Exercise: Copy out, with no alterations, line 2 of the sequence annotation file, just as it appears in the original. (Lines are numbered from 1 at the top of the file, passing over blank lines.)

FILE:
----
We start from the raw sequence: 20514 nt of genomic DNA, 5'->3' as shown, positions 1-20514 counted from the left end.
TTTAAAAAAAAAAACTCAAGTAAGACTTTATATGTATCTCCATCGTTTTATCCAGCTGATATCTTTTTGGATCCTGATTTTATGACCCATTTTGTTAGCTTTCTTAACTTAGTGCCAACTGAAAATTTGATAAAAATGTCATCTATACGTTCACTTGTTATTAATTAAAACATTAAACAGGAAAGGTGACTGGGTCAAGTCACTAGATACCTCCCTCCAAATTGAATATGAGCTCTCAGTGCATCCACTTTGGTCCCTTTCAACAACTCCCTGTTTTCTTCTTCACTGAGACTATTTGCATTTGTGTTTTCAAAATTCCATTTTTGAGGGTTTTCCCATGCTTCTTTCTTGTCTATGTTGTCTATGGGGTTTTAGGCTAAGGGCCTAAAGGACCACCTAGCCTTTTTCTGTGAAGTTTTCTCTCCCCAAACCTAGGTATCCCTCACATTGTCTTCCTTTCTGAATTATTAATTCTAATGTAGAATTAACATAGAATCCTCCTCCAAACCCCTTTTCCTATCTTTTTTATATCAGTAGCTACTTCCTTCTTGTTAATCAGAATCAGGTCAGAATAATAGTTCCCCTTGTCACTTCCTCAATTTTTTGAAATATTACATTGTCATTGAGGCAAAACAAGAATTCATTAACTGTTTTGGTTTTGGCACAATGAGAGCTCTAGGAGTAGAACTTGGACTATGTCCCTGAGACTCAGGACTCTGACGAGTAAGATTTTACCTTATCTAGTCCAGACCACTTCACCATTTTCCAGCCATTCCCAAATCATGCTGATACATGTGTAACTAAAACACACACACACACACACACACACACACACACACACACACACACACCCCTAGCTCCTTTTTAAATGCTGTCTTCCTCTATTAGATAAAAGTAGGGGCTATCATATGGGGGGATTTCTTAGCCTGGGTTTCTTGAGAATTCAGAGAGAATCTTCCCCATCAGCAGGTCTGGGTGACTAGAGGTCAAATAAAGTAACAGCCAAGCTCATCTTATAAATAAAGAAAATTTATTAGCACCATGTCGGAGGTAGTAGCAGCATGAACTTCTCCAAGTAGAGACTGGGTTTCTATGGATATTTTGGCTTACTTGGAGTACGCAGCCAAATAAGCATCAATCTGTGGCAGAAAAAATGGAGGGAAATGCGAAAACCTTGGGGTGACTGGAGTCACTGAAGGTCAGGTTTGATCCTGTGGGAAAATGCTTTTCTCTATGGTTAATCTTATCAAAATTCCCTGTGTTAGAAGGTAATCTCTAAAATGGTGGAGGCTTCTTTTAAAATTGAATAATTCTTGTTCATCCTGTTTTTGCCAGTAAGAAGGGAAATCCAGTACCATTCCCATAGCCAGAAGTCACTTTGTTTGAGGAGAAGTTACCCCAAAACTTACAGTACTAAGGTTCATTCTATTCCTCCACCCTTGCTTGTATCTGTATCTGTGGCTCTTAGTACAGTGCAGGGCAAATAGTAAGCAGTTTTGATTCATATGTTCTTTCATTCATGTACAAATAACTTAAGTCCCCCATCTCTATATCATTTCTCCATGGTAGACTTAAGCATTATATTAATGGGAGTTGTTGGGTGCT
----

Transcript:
TTTAAAAAAAAAAACTCAAGTAAGACTTTATATGTATCTCCATCGTTTTATCCAGCTGATATCTTTTTGGATCCTGATTTTATGACCCATTTTGTTAGCTTTCTTAACTTAGTGCCAACTGAAAATTTGATAAAAATGTCATCTATACGTTCACTTGTTATTAATTAAAACATTAAACAGGAAAGGTGACTGGGTCAAGTCACTAGATACCTCCCTCCAAATTGAATATGAGCTCTCAGTGCATCCACTTTGGTCCCTTTCAACAACTCCCTGTTTTCTTCTTCACTGAGACTATTTGCATTTGTGTTTTCAAAATTCCATTTTTGAGGGTTTTCCCATGCTTCTTTCTTGTCTATGTTGTCTATGGGGTTTTAGGCTAAGGGCCTAAAGGACCACCTAGCCTTTTTCTGTGAAGTTTTCTCTCCCCAAACCTAGGTATCCCTCACATTGTCTTCCTTTCTGAATTATTAATTCTAATGTAGAATTAACATAGAATCCTCCTCCAAACCCCTTTTCCTATCTTTTTTATATCAGTAGCTACTTCCTTCTTGTTAATCAGAATCAGGTCAGAATAATAGTTCCCCTTGTCACTTCCTCAATTTTTTGAAATATTACATTGTCATTGAGGCAAAACAAGAATTCATTAACTGTTTTGGTTTTGGCACAATGAGAGCTCTAGGAGTAGAACTTGGACTATGTCCCTGAGACTCAGGACTCTGACGAGTAAGATTTTACCTTATCTAGTCCAGACCACTTCACCATTTTCCAGCCATTCCCAAATCATGCTGATACATGTGTAACTAAAACACACACACACACACACACACACACACACACACACACACACACACCCCTAGCTCCTTTTTAAATGCTGTCTTCCTCTATTAGATAAAAGTAGGGGCTATCATATGGGGGGATTTCTTAGCCTGGGTTTCTTGAGAATTCAGAGAGAATCTTCCCCATCAGCAGGTCTGGGTGACTAGAGGTCAAATAAAGTAACAGCCAAGCTCATCTTATAAATAAAGAAAATTTATTAGCACCATGTCGGAGGTAGTAGCAGCATGAACTTCTCCAAGTAGAGACTGGGTTTCTATGGATATTTTGGCTTACTTGGAGTACGCAGCCAAATAAGCATCAATCTGTGGCAGAAAAAATGGAGGGAAATGCGAAAACCTTGGGGTGACTGGAGTCACTGAAGGTCAGGTTTGATCCTGTGGGAAAATGCTTTTCTCTATGGTTAATCTTATCAAAATTCCCTGTGTTAGAAGGTAATCTCTAAAATGGTGGAGGCTTCTTTTAAAATTGAATAATTCTTGTTCATCCTGTTTTTGCCAGTAAGAAGGGAAATCCAGTACCATTCCCATAGCCAGAAGTCACTTTGTTTGAGGAGAAGTTACCCCAAAACTTACAGTACTAAGGTTCATTCTATTCCTCCACCCTTGCTTGTATCTGTATCTGTGGCTCTTAGTACAGTGCAGGGCAAATAGTAAGCAGTTTTGATTCATATGTTCTTTCATTCATGTACAAATAACTTAAGTCCCCCATCTCTATATCATTTCTCCATGGTAGACTTAAGCATTATATTAATGGGAGTTGTTGGGTGCT